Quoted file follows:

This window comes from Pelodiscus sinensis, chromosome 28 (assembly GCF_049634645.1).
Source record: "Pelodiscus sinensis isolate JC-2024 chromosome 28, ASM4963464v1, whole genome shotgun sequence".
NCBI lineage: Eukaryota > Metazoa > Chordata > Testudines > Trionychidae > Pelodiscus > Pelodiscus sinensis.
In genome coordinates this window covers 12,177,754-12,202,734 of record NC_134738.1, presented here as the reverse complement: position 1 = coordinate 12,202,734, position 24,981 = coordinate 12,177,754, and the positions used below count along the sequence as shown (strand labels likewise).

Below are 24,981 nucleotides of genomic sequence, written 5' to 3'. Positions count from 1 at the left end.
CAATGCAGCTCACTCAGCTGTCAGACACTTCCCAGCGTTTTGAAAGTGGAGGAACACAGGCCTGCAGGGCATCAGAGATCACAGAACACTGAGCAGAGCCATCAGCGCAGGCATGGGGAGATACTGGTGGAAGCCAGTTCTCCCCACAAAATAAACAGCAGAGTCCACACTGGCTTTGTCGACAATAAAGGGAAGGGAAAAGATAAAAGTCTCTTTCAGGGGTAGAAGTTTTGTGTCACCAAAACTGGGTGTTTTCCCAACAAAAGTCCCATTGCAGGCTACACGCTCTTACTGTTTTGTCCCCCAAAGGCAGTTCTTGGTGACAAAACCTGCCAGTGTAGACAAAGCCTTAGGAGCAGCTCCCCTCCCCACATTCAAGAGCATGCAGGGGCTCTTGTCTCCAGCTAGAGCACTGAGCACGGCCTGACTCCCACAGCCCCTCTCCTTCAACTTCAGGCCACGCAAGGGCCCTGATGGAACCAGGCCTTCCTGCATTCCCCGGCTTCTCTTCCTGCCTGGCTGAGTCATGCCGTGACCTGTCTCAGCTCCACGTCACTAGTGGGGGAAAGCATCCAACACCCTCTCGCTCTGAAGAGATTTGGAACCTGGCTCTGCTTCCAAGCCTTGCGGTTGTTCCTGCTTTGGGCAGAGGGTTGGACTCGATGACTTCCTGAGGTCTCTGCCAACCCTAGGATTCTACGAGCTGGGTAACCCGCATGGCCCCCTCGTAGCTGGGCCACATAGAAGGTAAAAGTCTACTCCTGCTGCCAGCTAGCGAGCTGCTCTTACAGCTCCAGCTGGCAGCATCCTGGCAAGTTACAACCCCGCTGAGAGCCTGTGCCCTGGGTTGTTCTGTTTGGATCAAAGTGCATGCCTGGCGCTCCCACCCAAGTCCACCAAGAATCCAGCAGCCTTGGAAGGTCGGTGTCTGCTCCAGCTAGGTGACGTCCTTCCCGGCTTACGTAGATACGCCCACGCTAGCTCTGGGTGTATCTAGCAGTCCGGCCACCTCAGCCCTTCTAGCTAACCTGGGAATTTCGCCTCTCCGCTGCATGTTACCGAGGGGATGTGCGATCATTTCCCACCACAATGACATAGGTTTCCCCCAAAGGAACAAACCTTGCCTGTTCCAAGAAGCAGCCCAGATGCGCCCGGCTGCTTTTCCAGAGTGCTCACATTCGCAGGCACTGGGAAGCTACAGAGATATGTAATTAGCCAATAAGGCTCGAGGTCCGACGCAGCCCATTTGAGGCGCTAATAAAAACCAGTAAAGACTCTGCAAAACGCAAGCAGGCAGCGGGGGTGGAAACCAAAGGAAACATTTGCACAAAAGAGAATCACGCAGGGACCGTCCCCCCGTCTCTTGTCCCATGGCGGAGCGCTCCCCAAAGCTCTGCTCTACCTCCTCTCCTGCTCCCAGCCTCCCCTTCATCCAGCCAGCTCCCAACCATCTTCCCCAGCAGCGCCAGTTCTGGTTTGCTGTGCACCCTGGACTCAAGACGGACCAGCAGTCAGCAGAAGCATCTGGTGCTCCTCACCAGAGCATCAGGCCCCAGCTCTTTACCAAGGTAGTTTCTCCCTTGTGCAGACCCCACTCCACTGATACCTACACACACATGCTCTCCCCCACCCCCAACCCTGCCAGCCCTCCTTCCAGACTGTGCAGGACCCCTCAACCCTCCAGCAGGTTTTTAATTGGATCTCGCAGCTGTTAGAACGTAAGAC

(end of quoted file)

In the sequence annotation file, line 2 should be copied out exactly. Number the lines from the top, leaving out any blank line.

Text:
Source record: "Pelodiscus sinensis isolate JC-2024 chromosome 28, ASM4963464v1, whole genome shotgun sequence".